“Hey! You still don’t have a Sega CD? What are you waiting for, Nintendo to make one? You have seen the games, right?” Thus goes the “angry black guy” ad from Sega. Sadly, the games he proceeds to “show off” are all horrendous FMV (full motion video) games. Don’t know what an FMV game consists of? Well, imagine that instead of playing a game, I smash your controller with a brick and you’re forced to watch a movie made by Satan and Pauly Shore. That’s about the gist of it. Live-action video does not belong in video games… unless it's Wing Commander (Hey, Mark Hamill’s in it!).
So, rewind to 1992. CDs were cutting edge, to the point that even a full year later, the girl in Jurassic Park had her mind blown when she saw them, “It’s an interactive CD-ROM!” During this time, the Sega Genesis had, with the help of brilliant, in your face marketing, usurped Nintendo in 16-bit sales. Sega must have been pretty sure of themselves, to the point that they decided to make a radical new expansion… by creating a CD add on for the Genesis.
The main problem for the lazily titled Sega CD was this: It really wasn’t needed. Not only did Sega not need to push it financially, but consumers didn’t want to spend an insanity inducing 300 dollars on something that wasn’t even a stand-alone console. To make things worse, the pack-in game, Sewer Shark, was literally as much fun as playing in a real sewer. The death-knell for the Sega CD came quickly. People realized that, above all, the Sega CD did not provide a next generation experience and couldn’t produce 3D visuals. Later, Sega shot themselves in the foot again by releasing yet another Genesis add on, the Sega 32X.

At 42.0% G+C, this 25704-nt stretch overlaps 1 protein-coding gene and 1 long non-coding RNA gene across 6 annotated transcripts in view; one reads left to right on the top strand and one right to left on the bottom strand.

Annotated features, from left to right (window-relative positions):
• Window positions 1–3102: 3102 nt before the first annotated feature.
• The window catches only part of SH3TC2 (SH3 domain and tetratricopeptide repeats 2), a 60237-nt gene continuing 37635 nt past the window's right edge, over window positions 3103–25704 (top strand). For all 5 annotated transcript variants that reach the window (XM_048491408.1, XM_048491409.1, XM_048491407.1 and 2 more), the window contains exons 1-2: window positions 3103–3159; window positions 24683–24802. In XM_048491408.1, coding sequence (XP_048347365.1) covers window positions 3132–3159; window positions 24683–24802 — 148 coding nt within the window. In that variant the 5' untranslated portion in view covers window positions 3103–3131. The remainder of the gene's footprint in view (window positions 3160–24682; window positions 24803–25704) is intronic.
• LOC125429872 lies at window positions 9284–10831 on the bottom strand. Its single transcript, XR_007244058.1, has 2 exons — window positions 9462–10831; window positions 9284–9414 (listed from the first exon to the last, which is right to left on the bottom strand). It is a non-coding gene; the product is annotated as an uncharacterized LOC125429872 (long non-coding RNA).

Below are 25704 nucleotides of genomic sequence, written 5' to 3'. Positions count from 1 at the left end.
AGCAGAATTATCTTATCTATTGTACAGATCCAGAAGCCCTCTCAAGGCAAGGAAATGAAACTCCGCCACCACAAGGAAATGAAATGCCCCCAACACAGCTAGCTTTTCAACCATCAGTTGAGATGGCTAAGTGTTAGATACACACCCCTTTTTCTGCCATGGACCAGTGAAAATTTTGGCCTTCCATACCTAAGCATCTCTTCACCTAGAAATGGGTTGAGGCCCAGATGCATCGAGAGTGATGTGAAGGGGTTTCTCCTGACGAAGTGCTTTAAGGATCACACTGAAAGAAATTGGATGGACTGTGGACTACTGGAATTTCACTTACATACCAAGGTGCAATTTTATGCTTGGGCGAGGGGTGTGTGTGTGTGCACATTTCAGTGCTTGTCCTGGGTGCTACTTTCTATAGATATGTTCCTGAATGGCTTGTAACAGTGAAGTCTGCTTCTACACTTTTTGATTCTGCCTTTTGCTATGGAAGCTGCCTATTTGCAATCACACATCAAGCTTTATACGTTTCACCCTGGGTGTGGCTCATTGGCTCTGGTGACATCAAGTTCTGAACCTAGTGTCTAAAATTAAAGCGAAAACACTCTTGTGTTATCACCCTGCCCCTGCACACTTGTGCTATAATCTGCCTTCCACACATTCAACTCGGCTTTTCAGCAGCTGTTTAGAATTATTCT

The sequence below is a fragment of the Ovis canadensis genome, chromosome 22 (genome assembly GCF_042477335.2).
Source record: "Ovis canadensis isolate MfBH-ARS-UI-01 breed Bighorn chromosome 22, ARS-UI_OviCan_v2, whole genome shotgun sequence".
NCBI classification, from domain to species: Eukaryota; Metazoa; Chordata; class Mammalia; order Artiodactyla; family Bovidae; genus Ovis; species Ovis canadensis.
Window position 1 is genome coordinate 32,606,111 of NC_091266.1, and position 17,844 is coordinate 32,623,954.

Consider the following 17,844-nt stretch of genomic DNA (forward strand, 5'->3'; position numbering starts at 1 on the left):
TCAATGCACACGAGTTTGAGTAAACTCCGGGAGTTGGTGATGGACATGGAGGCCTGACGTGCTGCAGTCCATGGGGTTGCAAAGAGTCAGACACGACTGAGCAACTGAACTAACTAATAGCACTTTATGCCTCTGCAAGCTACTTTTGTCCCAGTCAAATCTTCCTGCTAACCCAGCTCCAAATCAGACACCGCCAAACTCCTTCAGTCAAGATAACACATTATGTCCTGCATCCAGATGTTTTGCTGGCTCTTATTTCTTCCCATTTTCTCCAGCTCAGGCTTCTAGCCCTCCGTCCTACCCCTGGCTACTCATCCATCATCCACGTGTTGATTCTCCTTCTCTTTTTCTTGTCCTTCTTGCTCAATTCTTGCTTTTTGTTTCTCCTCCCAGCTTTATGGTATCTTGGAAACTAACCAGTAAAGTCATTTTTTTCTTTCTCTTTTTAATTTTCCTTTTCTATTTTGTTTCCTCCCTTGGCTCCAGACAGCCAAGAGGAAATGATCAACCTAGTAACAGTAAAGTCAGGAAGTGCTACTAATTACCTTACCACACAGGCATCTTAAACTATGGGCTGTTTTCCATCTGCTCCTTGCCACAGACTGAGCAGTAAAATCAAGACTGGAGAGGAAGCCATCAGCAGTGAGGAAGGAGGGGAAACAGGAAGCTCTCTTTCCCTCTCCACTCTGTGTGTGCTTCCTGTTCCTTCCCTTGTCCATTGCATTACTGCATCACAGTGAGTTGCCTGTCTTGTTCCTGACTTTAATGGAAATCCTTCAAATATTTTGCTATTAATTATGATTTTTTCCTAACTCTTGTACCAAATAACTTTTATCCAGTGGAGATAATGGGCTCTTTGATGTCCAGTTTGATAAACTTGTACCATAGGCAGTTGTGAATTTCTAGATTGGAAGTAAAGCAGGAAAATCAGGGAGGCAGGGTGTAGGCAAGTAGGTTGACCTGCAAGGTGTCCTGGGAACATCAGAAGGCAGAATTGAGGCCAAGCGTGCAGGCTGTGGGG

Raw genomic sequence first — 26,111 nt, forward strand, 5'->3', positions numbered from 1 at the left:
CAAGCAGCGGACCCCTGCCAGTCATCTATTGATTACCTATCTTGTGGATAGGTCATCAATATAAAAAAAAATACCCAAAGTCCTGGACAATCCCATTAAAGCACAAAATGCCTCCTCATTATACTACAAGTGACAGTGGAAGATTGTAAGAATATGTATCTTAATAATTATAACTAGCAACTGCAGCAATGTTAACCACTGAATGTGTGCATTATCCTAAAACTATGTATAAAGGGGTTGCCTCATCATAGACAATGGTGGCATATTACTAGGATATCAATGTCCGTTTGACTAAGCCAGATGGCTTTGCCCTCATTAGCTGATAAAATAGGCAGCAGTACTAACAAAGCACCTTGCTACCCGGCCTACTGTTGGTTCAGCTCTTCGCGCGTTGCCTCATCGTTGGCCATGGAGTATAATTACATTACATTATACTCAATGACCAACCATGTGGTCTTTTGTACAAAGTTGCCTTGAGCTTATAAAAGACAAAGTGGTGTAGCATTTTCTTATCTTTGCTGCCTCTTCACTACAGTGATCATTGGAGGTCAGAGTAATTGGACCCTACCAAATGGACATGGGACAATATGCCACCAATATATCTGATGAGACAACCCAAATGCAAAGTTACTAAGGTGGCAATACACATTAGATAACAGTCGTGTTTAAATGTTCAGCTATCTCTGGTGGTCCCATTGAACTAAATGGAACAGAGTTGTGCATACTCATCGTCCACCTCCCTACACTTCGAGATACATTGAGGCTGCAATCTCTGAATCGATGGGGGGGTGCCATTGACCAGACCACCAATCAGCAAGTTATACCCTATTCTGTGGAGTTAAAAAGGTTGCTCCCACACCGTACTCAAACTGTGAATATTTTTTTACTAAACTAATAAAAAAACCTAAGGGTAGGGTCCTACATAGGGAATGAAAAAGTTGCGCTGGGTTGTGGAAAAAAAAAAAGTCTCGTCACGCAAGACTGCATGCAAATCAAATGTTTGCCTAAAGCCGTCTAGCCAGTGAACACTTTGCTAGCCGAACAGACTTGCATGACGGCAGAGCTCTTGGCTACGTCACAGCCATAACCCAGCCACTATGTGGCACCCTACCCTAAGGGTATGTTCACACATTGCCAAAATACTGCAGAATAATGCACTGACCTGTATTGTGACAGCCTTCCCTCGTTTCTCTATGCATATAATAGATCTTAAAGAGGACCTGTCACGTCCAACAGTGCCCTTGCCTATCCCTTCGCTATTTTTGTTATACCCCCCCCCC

Well, things sound pretty bad here, huh? Yes, the Sega CD never should have been released at such an early stage, but since it was, there are quite a number of great things about it. See, Sega marketed the thing completely wrong. Quite simply, you were not going to get a computer experience with this product… However, you were going to get super improved versions of Genesis games, with Redbook quality music and, if done in moderation, cutscenes and voice acting that accentuate the story.
It’s really unfortunate that folks are unaware of so many hidden gems on the Sega CD. Sonic CD is one of the best Sonic games, with a jazz and funk inspired soundtrack (Sonic Boom is sick). Snatcher is a cyberpunk, Blade Runneresque adventure game that lets you pick different branching paths. Lunar: Silver Star is an RPG with anime influences and copious amounts of legitimately decent voice acting. Heart of the Alien combines the highly acclaimed cinematic platformer, Another World, with an entirely new chapter. Finally, Final Fight CD offers a sort of director’s cut to the arcade classic, optimized for the CD format.